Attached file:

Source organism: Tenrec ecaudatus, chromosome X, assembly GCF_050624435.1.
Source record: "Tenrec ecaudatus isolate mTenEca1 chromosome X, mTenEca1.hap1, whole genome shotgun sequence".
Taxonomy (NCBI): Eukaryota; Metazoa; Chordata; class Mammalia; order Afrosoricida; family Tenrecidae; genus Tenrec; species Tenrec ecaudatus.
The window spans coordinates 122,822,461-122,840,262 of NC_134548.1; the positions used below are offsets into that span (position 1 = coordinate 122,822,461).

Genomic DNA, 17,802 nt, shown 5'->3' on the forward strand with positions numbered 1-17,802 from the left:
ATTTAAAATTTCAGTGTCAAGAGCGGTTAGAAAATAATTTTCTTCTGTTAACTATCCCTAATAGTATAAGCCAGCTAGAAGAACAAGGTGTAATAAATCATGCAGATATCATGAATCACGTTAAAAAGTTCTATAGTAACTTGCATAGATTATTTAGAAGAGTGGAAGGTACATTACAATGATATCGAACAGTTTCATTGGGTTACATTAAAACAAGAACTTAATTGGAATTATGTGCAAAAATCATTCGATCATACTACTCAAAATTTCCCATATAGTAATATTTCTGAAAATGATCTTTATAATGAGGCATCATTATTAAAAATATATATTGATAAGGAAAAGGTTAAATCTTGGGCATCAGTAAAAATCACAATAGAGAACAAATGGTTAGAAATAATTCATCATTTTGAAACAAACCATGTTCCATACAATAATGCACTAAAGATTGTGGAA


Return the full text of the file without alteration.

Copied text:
Source organism: Tenrec ecaudatus, chromosome X, assembly GCF_050624435.1.
Source record: "Tenrec ecaudatus isolate mTenEca1 chromosome X, mTenEca1.hap1, whole genome shotgun sequence".
Taxonomy (NCBI): Eukaryota; Metazoa; Chordata; class Mammalia; order Afrosoricida; family Tenrecidae; genus Tenrec; species Tenrec ecaudatus.
The window spans coordinates 122,822,461-122,840,262 of NC_134548.1; the positions used below are offsets into that span (position 1 = coordinate 122,822,461).

Genomic DNA, 17,802 nt, shown 5'->3' on the forward strand with positions numbered 1-17,802 from the left:
ATTTAAAATTTCAGTGTCAAGAGCGGTTAGAAAATAATTTTCTTCTGTTAACTATCCCTAATAGTATAAGCCAGCTAGAAGAACAAGGTGTAATAAATCATGCAGATATCATGAATCACGTTAAAAAGTTCTATAGTAACTTGCATAGATTATTTAGAAGAGTGGAAGGTACATTACAATGATATCGAACAGTTTCATTGGGTTACATTAAAACAAGAACTTAATTGGAATTATGTGCAAAAATCATTCGATCATACTACTCAAAATTTCCCATATAGTAATATTTCTGAAAATGATCTTTATAATGAGGCATCATTATTAAAAATATATATTGATAAGGAAAAGGTTAAATCTTGGGCATCAGTAAAAATCACAATAGAGAACAAATGGTTAGAAATAATTCATCATTTTGAAACAAACCATGTTCCATACAATAATGCACTAAAGATTGTGGAA